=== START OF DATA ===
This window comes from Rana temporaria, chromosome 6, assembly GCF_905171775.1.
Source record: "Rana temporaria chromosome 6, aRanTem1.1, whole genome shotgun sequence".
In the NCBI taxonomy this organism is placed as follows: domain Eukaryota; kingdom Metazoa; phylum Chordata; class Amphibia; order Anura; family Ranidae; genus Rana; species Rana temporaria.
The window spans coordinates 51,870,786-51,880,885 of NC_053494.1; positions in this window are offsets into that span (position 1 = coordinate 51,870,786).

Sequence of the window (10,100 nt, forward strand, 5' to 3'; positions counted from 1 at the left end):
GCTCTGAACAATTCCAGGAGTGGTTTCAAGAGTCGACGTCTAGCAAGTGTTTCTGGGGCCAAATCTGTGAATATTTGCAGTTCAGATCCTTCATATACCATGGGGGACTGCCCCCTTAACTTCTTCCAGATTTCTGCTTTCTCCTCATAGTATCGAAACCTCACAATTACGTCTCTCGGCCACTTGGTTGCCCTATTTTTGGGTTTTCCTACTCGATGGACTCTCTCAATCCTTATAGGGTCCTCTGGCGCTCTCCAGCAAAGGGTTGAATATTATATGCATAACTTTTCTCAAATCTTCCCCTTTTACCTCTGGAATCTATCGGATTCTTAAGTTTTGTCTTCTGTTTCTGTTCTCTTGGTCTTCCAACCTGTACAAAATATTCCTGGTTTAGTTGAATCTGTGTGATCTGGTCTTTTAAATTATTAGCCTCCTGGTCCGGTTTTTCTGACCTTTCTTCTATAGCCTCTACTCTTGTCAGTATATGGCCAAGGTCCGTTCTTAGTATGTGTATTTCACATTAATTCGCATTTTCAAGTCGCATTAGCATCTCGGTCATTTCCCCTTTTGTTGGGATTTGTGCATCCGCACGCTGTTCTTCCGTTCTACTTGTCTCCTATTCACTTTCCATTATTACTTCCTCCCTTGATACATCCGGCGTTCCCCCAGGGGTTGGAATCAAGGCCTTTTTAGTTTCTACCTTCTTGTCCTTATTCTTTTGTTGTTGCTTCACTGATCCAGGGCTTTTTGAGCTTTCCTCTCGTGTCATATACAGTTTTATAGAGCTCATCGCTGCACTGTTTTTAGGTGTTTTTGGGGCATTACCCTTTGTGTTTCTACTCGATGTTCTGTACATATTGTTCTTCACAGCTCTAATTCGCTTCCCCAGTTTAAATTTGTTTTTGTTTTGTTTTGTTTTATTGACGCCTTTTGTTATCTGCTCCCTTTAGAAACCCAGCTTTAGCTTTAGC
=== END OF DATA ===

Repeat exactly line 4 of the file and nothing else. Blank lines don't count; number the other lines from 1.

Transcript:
The window spans coordinates 51,870,786-51,880,885 of NC_053494.1; positions in this window are offsets into that span (position 1 = coordinate 51,870,786).